Stanley, Nellie, Robert and Dorothy

The Great Election Bet of 1936


As told to her daughter Barbara Weaver

In the late 1920s and early 1930s our nation was going through a difficult time financially and a good many families were hard strapped for cash.  Our Daddy, Virgil Jones, was a railroad worker and always had a job, but the money didn't stretch very far as we were a large family.  But we always had food.  Sometimes it was just biscuits and gravy, which we didn’t mind because it was filling; and Mom & Granny could always dress up ordinary food and make you think you were having a banquet.
          We couldn't afford store-bought toys so we made do with what was at hand.  We would get a narrow piece of wood about three feet long, then take one of Dad's old Prince Albert Tobacco cans and mash it flat, put a little curve in it and nail it onto the end of the wooden stick.  We could usually find a discarded iron wheel, maybe six inches in diameter, lying around.  We’d put the wheel in the curve of the tobacco can and roll it up and down the road. That was our play car.
          Oft times, Mom would take two little flat boards, cross them and nail them on the end of an old broom handle. On washdays she would fill empty lard buckets with the old soapy water and we would churn that up and down, making sudsy butter.
          The word television was unheard of at that time. We did have a small radio that brought us the Grand Ol’ Opry, Fibber McGee and Molly, Amos and Andy, The Stamps Baxter Quartet and The Light Crust Dough Boys.
          We weren't exposed to a lot of news like kids are now so we were mostly unaware of what was going on in the world.  I first became aware of politics in 1936, due only to the fact that two of our citizens, Mutt Goad and John Calhoun, had made a bet on the outcome of the presidential election. One said Franklin D. Roosevelt would win, the other bet on Alf Landon, and it was agreed the loser would pull the winner in a little red wagon from Bradford to Newport, a distance of 18 to 20 miles of gravel highway 67.  Time has erased my knowledge of who bet on Roosevelt, winner by a landslide, but I was there when the two parties, Mutt and John, set out to "collect on the bet." There was also a newspaper reporter present and he made a picture of that incident. My brother Bob overheard the guy that was doing the riding say, "Now when we get down the road a bit, we'll get Chester Stout to come pick us up and drive us to near Newport." The other responded, "No, a bet is a bet and we will go by the rules!" Whether they did all the way to Newport is uncertain. I believe the larger one, Mutt Goad, got to do the riding.  President Roosevelt stuck in my mind after that, and I was more aware of politics from then on.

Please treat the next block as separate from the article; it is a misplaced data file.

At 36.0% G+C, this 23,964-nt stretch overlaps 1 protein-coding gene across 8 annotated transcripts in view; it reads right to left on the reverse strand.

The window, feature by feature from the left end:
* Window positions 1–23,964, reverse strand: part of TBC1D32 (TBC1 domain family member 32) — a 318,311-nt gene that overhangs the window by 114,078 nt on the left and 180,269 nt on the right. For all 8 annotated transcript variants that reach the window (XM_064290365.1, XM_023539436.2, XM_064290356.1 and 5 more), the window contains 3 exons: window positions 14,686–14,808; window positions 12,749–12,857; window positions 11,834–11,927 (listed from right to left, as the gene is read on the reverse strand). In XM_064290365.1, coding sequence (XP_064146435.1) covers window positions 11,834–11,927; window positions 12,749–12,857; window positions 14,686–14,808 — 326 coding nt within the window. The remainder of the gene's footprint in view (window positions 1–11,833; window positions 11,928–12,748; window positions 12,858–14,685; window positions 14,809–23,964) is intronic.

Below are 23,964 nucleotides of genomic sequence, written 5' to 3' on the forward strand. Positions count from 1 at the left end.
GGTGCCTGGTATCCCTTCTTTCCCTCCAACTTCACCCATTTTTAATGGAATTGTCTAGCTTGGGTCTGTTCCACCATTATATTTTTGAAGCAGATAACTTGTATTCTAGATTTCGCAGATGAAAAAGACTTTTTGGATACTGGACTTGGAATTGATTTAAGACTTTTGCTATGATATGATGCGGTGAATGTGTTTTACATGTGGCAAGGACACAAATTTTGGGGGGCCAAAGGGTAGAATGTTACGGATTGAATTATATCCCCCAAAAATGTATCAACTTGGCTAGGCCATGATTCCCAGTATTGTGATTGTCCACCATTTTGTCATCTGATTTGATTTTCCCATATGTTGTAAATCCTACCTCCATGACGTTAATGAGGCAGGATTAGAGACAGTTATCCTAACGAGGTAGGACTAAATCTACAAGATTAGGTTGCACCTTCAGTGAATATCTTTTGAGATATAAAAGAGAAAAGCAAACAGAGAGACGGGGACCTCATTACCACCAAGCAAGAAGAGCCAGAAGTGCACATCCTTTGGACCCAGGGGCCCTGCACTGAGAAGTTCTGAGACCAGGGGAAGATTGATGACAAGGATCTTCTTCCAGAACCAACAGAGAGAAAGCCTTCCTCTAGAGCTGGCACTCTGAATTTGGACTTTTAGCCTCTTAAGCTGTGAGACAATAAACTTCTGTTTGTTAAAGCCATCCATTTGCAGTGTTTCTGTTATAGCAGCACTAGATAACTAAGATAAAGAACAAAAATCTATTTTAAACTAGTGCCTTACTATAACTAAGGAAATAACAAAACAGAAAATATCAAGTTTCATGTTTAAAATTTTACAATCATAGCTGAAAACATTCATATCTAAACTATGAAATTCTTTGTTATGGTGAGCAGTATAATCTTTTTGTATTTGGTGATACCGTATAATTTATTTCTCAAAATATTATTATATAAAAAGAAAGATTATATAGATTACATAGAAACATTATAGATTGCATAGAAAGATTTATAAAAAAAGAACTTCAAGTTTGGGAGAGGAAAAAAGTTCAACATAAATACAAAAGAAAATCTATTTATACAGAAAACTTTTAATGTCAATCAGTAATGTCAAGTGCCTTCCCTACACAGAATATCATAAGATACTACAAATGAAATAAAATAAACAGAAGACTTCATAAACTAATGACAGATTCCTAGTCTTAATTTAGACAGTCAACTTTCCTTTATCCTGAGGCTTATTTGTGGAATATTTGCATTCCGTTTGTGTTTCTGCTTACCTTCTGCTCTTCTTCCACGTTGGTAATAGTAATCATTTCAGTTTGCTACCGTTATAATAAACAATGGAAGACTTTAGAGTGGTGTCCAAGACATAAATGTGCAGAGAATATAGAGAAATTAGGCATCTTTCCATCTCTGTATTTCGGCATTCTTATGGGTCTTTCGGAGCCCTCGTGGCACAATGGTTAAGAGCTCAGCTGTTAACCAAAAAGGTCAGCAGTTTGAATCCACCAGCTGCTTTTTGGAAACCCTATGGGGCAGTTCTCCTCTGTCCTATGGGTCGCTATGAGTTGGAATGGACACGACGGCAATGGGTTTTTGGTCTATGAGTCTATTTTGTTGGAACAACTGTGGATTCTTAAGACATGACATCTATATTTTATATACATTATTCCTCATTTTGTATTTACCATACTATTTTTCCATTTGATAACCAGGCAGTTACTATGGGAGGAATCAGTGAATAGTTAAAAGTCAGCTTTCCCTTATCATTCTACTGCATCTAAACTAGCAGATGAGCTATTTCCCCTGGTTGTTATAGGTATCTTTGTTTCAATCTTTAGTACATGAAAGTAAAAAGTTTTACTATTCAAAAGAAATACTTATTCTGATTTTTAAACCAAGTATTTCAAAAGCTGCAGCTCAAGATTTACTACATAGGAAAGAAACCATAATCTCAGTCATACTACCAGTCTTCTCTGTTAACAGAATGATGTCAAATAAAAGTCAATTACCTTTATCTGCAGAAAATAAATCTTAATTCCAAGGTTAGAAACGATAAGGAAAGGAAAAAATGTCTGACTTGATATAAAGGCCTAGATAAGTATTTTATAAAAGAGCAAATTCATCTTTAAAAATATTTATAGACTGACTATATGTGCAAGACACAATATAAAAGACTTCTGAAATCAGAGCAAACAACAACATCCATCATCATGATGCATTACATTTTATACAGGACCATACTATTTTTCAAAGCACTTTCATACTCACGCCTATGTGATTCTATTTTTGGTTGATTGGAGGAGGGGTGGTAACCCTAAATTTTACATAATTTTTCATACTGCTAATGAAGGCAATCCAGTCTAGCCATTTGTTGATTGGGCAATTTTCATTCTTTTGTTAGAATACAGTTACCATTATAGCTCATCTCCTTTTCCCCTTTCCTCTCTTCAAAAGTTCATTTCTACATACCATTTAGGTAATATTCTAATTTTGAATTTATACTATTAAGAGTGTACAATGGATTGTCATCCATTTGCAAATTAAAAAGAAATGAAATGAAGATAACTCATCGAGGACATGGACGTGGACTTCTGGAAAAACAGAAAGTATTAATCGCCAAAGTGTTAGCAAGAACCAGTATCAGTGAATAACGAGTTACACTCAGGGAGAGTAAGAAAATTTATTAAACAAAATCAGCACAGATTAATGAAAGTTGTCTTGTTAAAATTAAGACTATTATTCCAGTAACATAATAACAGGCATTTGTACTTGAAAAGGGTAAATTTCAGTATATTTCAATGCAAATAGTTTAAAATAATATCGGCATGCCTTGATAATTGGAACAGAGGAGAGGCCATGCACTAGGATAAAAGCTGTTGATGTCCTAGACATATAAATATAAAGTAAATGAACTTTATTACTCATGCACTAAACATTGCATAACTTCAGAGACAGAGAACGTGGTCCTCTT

While visiting a friend in St Louis, Giles Smith showed me a poem about Roosevelt.  Personally, I think FDR was a great president, but this poem was very funny.  I memorized it so I could tell it to my family when I got back to Bradford. It came from the William H. Murray collection and goes like this:

 A stranger stood at the Gates of Hell
And the devil himself answered the bell.
He looked him over from head to toe,
And said "My friend, I'd like to know,
What have you done in the line of sin
To entitle you to come within?"

Then Franklin D. with his usual guile
Stepped forth and flashed his toothy smile.
When I took charge in thirty-three,
A nation’s faith was mine," said he.
"I promised this and I promised that
And I calmed them down with a fireside chat.

I spent their money on fishing trips,
And I fished from the decks of their battleships.
I gave them jobs on the WPA,
Then raised their taxes and took it away.

I raised their wages and closed their shops,
I killed their pigs and burned their crops.
I double-crossed both old and young,
And still the fools my praises sung.
I brought back their beer, & what do you think?
I taxed it so high they couldn't drink.
I furnished them money for government loans,
If they missed a payment, I took their homes.

When I wanted to punish the folks you know,
I'd put my wife on the radio.
I paid them to let their farms lie still,
And imported food stuff from Brazil.

I curtailed crops when I felt real mean,
And shipped in corn from Argentine.
When they'd start to worry, stew and fret,
I'd get them to chanting the alphabet.

With the AAA and the CCC,
The TVA and the TND.
With these many units I'd get their goats,
And still I crammed it down their throats.

My workers toiled with the speed of snails,
While the taxpayers chewed their fingernails.
When the organizers needed dough,
I closed the plants for the CIO.

I ruined jobs and I ruined health,
And I put the screws on the rich man's wealth.
And some who couldn't stand the gaff,
Would call on me, and how I'd laugh.

When they got too strong on certain things,
I'd pack and head for Warm Springs.
I ruined their country, their homes and then,
I placed the blame on 'Nine Old Men.’"

Now Franklin talked both long and loud,
And the devil stood, and his head he bowed.
At last he said, "Let’s make it clear,
You'll have to move--You can't stay here,
For once you mingle with this mob,

I'll have to hunt myself a job!"